Namely, Methods’ Sales Engineer Paul McLaughlin.
“In my mind, he’s the perfect salesman,” Renaud said of McLaughlin. “He’s very knowledgeable, to the point, and not pushy.” Time after time, Renaud said, McLaughlin provided detailed expertise on different machining scenarios and consistently followed up after machine installations.
Other advantages of working with Methods were almost accidental, Renaud said. B&R usually forgoes the tool setter option on KIWAs, but in one instance, it was the only machine Methods had in stock at the time.
When B&R put the tool setter and breakage detection system to use, machinists and operators effortlessly touched off the entire tool carousel. It also eased the end-mill changeover process, saving precious time and headaches.
“We realized how well that works, and now, we wouldn’t bring it a machine without that tool setter,” Renaud said.
B&R realized the benefits of other Methods’ machines as well. Renaud had seen RoboDrills in action at different shops and tradeshows and bought two used machines in the late 2000s.
“That enlightened us to the capabilities of that small machine,” he said.
The RoboDrill’s reputation is bulletproof. Machine shops around the globe rely on the RoboDrill for excellent repeatability, quick tool-to-tool change times, and small footprint. Renaud found that the machine lives up to its name.
“They’re one of most reliable machines tools ever built. "It’s a very high-speed machine with fast rapids, and it’s a platform that can handle those rapids. Sometimes, a machine tool builder will put rapids up as a selling point, but the machine will literally beat itself to death.”
builder will put rapids up as a selling point, but the machine will literally beat itself to death.”
It’s clear FANUC designed the RoboDrill for usability, Renaud said, considering how actual machinists and operators use the machine. The machine is so small, B&R moves them around the shop using pallet jacks. RoboDrills come with various options and table sizes, providing a solution for any problem. FANUC’s family of controls, machine tools, rotary tables, and other options ensures everything works in perfect harmony. Operators and machinists at B&R still use the RoboDrills Renaud bought nearly 15 years ago, as if they haven’t aged a day.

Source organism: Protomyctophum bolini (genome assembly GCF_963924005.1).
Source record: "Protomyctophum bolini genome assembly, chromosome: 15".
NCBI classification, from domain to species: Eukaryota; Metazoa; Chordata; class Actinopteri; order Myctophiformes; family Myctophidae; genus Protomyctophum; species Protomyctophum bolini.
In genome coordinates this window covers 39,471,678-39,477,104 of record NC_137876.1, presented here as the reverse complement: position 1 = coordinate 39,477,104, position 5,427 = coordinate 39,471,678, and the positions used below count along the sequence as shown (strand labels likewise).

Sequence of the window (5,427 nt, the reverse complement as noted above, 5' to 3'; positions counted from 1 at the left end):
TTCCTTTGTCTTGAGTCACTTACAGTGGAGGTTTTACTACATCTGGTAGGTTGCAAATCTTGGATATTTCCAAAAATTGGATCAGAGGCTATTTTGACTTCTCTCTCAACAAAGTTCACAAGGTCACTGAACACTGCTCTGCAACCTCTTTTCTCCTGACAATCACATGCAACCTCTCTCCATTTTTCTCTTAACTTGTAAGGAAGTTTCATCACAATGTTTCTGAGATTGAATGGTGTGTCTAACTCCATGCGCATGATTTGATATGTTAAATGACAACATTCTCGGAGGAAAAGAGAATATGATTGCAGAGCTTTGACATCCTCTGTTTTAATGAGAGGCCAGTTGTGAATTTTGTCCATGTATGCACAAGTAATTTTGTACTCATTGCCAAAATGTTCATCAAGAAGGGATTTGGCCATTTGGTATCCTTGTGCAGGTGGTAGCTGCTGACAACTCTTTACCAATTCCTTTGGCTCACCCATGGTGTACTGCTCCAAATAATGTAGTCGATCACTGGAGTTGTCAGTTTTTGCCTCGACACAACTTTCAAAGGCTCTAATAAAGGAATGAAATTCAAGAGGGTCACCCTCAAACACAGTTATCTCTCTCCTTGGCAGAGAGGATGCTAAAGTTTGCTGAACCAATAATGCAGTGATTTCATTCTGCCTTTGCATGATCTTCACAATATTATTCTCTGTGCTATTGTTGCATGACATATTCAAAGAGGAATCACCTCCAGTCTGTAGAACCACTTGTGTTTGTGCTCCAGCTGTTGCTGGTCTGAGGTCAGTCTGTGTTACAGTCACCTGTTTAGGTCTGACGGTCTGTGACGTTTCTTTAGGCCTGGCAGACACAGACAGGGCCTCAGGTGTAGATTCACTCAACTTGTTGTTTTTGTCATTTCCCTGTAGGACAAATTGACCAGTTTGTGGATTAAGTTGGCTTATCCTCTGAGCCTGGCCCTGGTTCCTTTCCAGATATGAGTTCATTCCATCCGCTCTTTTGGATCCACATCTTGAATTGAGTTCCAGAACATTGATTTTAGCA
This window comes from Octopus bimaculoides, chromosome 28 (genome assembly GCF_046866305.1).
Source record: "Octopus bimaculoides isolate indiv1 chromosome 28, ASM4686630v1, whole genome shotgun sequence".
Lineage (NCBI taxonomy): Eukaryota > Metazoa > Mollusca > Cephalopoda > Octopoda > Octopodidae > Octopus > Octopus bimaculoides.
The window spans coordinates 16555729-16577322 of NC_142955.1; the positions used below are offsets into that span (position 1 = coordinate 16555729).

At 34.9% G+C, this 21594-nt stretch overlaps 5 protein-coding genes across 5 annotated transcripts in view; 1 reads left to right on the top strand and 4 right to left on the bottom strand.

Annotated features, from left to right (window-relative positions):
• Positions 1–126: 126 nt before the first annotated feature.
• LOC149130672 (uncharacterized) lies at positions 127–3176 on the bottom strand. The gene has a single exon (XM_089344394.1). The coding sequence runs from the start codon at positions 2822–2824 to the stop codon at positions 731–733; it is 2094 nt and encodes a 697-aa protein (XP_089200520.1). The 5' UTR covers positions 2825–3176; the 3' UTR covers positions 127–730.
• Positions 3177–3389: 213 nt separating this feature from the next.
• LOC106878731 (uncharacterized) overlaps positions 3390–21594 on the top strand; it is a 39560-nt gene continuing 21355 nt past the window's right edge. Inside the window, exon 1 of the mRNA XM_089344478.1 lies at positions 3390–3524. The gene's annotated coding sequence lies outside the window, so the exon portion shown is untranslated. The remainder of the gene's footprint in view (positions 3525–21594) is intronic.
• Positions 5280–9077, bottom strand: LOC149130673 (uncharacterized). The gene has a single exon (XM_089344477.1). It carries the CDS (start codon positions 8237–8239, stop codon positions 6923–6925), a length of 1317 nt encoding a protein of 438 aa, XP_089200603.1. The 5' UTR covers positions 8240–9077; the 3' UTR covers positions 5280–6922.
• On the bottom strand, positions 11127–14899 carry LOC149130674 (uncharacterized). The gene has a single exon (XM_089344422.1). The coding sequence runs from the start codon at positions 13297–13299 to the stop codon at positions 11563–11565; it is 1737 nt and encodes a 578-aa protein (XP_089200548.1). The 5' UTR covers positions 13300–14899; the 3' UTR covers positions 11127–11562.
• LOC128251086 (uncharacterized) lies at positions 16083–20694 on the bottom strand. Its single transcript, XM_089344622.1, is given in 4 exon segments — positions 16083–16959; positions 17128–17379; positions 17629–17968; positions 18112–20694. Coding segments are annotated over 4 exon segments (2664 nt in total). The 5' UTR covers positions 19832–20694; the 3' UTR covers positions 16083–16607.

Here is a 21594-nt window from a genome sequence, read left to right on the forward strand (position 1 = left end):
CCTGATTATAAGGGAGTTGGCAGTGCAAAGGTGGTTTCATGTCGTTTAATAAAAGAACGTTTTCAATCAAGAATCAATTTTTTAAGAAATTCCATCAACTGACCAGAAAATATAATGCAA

“The machine, it’s so fast and rigid, you can utilize the 30 taper and still do roughing,” he said.
B&R continues to invest in technology, floor space, and personnel. The company recently expanded, now occupying three buildings in Ludlow, MA. Renaud is dedicated to customer satisfaction and quality control. He purchased several ZEISS coordinate measuring machines through Methods to certify his products meet the required specifications.
Growing a company involves more than purchasing new machines, expanding your capacity, or moving into a larger building. It’s also about figuring out more ways to serve your customers, listening to their needs, and delivering better products.
One way B&R has grown is quality control. Long gone are the days of using a single manual CMM machine to check parts, Renaud said. Customers want more than someone’s word. They want a guarantee – rock-solid evidence – that the parts meet the required specifications.
And Renaud is happy to oblige.
“You have to validate your parts, customers demand that,” he said. “You have to have CMMs to reinforce quality, that’s been another thing we’ve used to expand the company over the years.”